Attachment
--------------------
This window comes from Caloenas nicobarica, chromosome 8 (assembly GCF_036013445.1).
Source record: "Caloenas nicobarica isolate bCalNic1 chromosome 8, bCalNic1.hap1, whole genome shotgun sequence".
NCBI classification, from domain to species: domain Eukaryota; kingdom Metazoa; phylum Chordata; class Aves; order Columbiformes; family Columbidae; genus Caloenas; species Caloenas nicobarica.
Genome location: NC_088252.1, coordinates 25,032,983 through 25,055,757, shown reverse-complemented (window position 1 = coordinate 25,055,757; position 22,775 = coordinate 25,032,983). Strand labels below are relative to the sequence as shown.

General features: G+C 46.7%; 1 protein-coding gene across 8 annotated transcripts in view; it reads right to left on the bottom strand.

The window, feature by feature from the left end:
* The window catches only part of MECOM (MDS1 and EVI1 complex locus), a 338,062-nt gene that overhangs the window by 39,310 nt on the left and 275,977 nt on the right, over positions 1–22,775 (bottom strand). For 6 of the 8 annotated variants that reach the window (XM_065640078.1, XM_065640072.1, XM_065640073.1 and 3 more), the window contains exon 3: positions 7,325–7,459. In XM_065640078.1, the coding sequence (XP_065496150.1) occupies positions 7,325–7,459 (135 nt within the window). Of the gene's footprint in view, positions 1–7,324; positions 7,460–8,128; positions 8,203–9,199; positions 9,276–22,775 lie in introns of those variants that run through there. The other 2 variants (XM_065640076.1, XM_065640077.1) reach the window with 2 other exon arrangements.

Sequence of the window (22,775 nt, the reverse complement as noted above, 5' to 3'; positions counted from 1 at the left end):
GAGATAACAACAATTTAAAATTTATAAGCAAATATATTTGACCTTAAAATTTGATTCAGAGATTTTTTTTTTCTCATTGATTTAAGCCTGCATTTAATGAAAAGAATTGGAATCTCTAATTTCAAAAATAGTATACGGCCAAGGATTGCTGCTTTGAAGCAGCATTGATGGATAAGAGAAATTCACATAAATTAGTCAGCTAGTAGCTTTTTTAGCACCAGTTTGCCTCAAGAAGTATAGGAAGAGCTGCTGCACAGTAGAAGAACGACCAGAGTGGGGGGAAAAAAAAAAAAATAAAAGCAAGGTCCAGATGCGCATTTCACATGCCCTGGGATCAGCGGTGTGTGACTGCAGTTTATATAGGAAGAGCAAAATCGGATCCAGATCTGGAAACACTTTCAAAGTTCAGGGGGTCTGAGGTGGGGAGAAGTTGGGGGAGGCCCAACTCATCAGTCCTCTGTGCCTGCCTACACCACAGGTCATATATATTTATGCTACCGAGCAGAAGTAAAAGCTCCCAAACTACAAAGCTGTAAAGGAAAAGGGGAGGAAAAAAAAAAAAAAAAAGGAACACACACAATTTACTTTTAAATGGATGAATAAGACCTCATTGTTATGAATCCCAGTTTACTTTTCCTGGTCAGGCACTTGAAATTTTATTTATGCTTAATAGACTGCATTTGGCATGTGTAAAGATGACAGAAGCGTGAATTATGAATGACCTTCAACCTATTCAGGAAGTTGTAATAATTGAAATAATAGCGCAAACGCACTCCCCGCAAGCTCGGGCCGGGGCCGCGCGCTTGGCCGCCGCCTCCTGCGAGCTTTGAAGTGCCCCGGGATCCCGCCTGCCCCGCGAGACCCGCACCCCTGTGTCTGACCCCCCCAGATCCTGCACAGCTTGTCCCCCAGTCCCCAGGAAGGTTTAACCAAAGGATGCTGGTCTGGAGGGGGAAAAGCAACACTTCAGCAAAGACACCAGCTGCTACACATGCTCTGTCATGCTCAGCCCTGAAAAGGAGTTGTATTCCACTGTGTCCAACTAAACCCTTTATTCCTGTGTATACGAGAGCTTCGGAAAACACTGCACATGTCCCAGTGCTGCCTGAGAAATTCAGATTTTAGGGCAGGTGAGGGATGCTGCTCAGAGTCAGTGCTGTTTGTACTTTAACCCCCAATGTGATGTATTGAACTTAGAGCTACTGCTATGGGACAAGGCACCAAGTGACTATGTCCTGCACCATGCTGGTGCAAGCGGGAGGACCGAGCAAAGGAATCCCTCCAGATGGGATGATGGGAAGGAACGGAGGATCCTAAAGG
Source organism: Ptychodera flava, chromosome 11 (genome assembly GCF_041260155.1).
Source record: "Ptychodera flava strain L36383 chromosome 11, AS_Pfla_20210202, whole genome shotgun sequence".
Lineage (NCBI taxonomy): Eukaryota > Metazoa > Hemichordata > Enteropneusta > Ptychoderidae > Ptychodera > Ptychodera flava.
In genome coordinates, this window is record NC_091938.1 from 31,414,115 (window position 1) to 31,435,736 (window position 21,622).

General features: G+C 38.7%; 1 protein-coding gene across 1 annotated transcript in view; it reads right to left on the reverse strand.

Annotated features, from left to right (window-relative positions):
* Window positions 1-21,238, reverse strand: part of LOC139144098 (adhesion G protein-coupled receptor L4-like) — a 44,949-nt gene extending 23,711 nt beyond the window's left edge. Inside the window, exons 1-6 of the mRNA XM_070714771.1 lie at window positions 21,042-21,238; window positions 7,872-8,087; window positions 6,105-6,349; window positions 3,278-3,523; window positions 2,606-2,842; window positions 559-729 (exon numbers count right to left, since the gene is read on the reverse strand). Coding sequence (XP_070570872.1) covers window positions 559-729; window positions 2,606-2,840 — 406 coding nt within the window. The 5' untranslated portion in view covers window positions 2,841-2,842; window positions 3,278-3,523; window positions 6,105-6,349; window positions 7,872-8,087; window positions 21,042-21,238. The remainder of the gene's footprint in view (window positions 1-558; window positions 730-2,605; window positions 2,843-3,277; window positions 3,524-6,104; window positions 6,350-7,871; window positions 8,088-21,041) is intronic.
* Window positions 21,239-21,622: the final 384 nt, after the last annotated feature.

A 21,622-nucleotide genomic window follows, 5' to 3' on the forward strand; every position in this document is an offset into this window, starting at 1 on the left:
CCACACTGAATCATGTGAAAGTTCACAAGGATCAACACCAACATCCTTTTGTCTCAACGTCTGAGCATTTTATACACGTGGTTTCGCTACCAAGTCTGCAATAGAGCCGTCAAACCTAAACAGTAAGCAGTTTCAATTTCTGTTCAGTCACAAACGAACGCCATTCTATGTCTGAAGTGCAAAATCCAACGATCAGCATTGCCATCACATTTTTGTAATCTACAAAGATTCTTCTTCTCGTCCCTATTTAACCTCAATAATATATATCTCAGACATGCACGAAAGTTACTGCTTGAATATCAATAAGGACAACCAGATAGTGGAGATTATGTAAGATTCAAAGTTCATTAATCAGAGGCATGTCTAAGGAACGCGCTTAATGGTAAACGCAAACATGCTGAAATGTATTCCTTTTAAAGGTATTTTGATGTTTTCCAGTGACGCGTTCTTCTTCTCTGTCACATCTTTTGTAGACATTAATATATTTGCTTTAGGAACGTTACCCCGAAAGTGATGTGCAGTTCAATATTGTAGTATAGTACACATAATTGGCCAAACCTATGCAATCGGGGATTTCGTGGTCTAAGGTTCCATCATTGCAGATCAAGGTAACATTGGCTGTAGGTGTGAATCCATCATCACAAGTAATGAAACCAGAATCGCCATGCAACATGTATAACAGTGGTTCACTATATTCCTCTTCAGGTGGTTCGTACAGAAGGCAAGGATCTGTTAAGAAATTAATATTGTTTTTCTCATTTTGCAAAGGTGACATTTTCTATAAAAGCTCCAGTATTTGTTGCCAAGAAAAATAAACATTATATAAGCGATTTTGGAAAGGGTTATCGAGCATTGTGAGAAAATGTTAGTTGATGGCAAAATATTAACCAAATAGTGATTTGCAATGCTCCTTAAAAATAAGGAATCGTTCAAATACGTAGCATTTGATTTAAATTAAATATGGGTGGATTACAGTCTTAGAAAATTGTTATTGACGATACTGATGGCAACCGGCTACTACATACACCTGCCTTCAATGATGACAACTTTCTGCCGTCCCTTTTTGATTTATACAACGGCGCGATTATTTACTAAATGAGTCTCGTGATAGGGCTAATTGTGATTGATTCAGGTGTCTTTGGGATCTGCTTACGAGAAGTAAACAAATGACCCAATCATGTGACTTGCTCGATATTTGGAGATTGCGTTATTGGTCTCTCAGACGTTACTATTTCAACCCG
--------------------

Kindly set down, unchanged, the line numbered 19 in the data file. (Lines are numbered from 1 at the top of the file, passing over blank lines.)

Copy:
CCACACTGAATCATGTGAAAGTTCACAAGGATCAACACCAACATCCTTTTGTCTCAACGTCTGAGCATTTTATACACGTGGTTTCGCTACCAAGTCTGCAATAGAGCCGTCAAACCTAAACAGTAAGCAGTTTCAATTTCTGTTCAGTCACAAACGAACGCCATTCTATGTCTGAAGTGCAAAATCCAACGATCAGCATTGCCATCACATTTTTGTAATCTACAAAGATTCTTCTTCTCGTCCCTATTTAACCTCAATAATATATATCTCAGACATGCACGAAAGTTACTGCTTGAATATCAATAAGGACAACCAGATAGTGGAGATTATGTAAGATTCAAAGTTCATTAATCAGAGGCATGTCTAAGGAACGCGCTTAATGGTAAACGCAAACATGCTGAAATGTATTCCTTTTAAAGGTATTTTGATGTTTTCCAGTGACGCGTTCTTCTTCTCTGTCACATCTTTTGTAGACATTAATATATTTGCTTTAGGAACGTTACCCCGAAAGTGATGTGCAGTTCAATATTGTAGTATAGTACACATAATTGGCCAAACCTATGCAATCGGGGATTTCGTGGTCTAAGGTTCCATCATTGCAGATCAAGGTAACATTGGCTGTAGGTGTGAATCCATCATCACAAGTAATGAAACCAGAATCGCCATGCAACATGTATAACAGTGGTTCACTATATTCCTCTTCAGGTGGTTCGTACAGAAGGCAAGGATCTGTTAAGAAATTAATATTGTTTTTCTCATTTTGCAAAGGTGACATTTTCTATAAAAGCTCCAGTATTTGTTGCCAAGAAAAATAAACATTATATAAGCGATTTTGGAAAGGGTTATCGAGCATTGTGAGAAAATGTTAGTTGATGGCAAAATATTAACCAAATAGTGATTTGCAATGCTCCTTAAAAATAAGGAATCGTTCAAATACGTAGCATTTGATTTAAATTAAATATGGGTGGATTACAGTCTTAGAAAATTGTTATTGACGATACTGATGGCAACCGGCTACTACATACACCTGCCTTCAATGATGACAACTTTCTGCCGTCCCTTTTTGATTTATACAACGGCGCGATTATTTACTAAATGAGTCTCGTGATAGGGCTAATTGTGATTGATTCAGGTGTCTTTGGGATCTGCTTACGAGAAGTAAACAAATGACCCAATCATGTGACTTGCTCGATATTTGGAGATTGCGTTATTGGTCTCTCAGACGTTACTATTTCAACCCG